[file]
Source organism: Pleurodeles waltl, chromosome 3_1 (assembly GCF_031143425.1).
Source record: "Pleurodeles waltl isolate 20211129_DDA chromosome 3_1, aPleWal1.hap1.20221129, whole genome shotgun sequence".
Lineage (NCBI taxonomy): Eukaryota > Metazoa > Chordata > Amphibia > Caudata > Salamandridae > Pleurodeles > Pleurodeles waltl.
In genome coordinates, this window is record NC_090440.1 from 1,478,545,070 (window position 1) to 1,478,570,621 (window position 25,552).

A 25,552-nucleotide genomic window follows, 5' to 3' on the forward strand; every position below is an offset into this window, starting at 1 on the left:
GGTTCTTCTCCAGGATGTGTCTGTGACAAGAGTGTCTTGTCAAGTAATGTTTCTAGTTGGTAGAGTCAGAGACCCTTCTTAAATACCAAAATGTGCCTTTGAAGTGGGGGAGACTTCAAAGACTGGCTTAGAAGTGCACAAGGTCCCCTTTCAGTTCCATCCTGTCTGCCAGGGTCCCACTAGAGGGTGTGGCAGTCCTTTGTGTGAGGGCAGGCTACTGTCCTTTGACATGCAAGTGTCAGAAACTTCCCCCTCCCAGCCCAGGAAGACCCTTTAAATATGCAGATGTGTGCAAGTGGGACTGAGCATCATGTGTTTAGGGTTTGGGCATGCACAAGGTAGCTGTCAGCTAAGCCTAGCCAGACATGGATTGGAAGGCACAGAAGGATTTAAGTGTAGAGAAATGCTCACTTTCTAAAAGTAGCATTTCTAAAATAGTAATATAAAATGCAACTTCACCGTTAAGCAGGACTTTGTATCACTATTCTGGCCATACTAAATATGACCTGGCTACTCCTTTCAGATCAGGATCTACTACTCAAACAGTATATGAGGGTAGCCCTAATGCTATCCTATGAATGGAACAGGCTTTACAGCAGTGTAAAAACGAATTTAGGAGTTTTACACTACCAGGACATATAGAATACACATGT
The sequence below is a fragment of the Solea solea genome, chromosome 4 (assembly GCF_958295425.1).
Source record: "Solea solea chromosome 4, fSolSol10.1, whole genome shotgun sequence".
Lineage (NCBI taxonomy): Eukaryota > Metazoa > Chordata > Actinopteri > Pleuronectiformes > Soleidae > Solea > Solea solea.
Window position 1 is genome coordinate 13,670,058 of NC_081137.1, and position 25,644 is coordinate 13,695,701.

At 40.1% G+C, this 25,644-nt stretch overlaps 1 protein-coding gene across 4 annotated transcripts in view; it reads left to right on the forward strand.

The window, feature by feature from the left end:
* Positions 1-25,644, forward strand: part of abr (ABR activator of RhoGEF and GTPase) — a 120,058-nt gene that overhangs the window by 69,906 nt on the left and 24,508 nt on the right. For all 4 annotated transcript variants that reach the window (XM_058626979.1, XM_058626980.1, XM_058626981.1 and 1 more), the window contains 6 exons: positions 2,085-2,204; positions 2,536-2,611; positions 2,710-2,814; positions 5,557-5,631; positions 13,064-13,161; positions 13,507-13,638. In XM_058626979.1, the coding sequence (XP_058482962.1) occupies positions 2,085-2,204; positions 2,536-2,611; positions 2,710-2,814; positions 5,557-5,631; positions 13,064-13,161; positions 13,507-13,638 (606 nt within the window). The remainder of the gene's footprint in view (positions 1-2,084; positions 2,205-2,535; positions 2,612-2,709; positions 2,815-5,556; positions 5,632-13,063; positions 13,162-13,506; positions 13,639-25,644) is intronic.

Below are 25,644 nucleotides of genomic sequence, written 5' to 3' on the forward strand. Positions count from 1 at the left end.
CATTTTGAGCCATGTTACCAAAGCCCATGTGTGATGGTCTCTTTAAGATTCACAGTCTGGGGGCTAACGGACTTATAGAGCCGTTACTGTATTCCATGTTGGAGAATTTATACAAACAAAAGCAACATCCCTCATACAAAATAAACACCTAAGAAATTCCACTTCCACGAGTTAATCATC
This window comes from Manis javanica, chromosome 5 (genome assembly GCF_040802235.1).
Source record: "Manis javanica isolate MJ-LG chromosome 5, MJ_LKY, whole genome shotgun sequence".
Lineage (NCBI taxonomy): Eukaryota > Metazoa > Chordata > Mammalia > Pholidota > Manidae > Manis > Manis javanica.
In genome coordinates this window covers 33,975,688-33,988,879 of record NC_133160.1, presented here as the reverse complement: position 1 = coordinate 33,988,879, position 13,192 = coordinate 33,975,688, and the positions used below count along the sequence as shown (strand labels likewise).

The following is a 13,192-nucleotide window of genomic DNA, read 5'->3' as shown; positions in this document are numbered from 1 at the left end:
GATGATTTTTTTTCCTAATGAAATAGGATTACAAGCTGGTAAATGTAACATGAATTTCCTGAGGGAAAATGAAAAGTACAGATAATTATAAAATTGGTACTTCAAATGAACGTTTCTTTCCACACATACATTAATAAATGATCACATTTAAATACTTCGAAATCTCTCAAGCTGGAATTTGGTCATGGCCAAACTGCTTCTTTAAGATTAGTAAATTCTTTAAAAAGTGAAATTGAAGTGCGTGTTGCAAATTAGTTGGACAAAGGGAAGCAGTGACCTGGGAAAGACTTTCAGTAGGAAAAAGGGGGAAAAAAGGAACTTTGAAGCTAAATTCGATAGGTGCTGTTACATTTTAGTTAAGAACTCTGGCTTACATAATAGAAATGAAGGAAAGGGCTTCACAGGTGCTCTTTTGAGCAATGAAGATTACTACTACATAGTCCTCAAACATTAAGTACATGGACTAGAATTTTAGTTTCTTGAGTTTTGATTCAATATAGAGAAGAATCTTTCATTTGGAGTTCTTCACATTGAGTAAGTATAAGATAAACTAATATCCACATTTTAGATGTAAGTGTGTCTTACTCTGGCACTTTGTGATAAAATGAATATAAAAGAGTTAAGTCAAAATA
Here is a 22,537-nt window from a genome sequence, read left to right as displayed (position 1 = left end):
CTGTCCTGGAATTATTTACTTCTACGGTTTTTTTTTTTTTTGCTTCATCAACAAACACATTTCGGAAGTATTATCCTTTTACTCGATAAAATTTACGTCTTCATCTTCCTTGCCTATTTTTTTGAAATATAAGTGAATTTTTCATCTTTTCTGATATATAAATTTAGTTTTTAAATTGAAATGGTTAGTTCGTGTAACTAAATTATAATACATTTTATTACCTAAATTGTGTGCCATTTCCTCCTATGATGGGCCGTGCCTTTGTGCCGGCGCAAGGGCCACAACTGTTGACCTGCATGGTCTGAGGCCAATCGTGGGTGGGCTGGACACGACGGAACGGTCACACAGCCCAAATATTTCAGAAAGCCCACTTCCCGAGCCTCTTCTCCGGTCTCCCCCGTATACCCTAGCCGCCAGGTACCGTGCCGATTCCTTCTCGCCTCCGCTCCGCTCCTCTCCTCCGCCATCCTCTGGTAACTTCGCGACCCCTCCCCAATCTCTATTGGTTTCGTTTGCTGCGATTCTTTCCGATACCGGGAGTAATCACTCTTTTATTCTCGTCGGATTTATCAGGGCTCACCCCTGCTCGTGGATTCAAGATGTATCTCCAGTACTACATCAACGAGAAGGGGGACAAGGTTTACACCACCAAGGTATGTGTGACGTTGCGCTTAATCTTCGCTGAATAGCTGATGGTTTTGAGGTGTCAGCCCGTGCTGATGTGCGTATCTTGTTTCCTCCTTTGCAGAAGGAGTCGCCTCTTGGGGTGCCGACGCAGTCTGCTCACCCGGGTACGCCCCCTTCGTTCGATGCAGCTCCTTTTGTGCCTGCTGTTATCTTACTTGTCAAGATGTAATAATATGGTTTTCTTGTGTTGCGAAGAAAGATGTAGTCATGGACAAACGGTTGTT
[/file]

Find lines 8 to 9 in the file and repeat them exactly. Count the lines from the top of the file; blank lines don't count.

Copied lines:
Source record: "Solea solea chromosome 4, fSolSol10.1, whole genome shotgun sequence".
Lineage (NCBI taxonomy): Eukaryota > Metazoa > Chordata > Actinopteri > Pleuronectiformes > Soleidae > Solea > Solea solea.